Lions Bay, B.C. – The Minister of Environment and Climate Change, the Honourable Steven Guilbeault, alongside Patrick Weiler, Member of Parliament for West Vancouver–Sunshine Coast–Sea to Sky Country, announced an investment of more than $926,000 over four years to increase biodiversity conservation efforts in the Átl’ka7tsem / Howe Sound Biosphere Region.

The funding, from Canada’s Enhanced Nature Legacy program, will support management and biodiversity conservation activities in the biosphere region, which is abundant with nature and wildlife, including rare and fragile glass sponge reefs, and home to the rich culture of the Sḵwx̱wú7mesh Úxwumixw (Squamish Nation) and other Coast Salish peoples. It encompasses more than 200,000 hectares of land and sea and is home to at least 39 species listed under the Species at Risk Act.

In collaboration with conservation partners, including local First Nations groups, the funding will be used to help increase local understanding of biodiversity, of other effective conservation measures, and of Indigenous Protected and Conserved Areas. It will also be used to identify and prioritize areas with high biodiversity for protection, and to support projects within the target areas for habitat restoration, wildlife connectivity, and monitoring of species at risk.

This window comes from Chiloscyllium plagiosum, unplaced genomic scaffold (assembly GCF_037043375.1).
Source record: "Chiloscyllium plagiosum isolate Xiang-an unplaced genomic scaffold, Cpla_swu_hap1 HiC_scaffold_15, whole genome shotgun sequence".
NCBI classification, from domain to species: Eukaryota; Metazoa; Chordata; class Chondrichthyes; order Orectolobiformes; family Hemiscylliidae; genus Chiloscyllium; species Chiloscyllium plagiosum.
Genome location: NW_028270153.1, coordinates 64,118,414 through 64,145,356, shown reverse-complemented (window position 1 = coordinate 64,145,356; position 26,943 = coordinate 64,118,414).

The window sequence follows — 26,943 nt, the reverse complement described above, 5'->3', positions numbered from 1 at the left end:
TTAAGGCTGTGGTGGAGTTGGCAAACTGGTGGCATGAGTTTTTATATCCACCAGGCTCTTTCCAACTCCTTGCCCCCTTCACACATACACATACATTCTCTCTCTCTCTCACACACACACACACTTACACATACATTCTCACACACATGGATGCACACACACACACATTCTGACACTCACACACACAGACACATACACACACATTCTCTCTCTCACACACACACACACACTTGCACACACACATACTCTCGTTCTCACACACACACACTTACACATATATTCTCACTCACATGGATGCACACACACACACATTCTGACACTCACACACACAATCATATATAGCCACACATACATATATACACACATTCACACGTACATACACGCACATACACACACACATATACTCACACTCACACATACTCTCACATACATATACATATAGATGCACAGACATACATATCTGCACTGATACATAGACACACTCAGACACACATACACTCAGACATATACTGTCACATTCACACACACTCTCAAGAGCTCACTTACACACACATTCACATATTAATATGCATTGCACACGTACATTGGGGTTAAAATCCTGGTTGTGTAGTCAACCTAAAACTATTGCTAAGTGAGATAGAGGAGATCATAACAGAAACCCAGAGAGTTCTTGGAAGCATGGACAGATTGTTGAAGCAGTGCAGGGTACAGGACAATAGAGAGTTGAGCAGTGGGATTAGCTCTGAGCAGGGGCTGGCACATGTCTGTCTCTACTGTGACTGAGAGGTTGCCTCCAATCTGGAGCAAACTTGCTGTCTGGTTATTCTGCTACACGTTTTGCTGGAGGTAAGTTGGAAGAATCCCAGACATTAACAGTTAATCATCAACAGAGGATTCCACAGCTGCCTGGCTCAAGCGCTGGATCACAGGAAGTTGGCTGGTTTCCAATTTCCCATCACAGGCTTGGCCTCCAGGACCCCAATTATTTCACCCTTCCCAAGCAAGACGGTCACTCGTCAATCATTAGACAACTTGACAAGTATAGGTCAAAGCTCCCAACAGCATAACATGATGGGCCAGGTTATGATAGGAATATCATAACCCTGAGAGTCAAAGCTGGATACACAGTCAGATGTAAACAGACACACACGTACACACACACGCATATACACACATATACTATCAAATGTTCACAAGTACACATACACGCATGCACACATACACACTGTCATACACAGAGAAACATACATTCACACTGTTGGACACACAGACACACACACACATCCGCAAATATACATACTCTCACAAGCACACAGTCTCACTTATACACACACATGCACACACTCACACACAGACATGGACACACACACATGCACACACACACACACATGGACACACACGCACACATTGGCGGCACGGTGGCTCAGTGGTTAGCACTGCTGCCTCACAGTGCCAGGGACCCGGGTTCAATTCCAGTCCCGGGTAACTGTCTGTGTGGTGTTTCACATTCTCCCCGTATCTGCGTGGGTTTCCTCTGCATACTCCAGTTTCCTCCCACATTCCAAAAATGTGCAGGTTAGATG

Over the next four years, it is anticipated that more protected and conserved areas within the biosphere region will count toward Canada’s target of protecting 25 percent of lands and waters in the country by 2025, working toward 30 percent by 2030.

The Government of Canada’s work to protect more nature comes as it prepares to welcome the world to Montréal in December 2022 for the 15th meeting of the Conference of the Parties (COP15) to the United Nations Convention on Biological Diversity (CBD). COP15 presents an opportunity for Canada to show its leadership along with international partners in taking actions to conserve nature and halt biological diversity loss around the world, in partnership with Indigenous Peoples, the original guardians of the land. UNESCO-designated biosphere reserves such as the Átl’ka7tsem / Howe Sound Biosphere Region are vital contributions.

“UNESCO biosphere reserves are an internationally recognized model for bringing communities together to connect with and protect nature. The biosphere region in Howe Sound is a natural fit for increased conservation areas, since it is rich in diverse species and wildlife, and important to local communities. By investing in this biosphere region, we are protecting natural spaces that are valued by communities, while also contributing to our national conservation goal of protecting 30 percent of lands and inland waters by 2030.”
– The Honourable Steven Guilbeault, Minister of Environment and Climate Change


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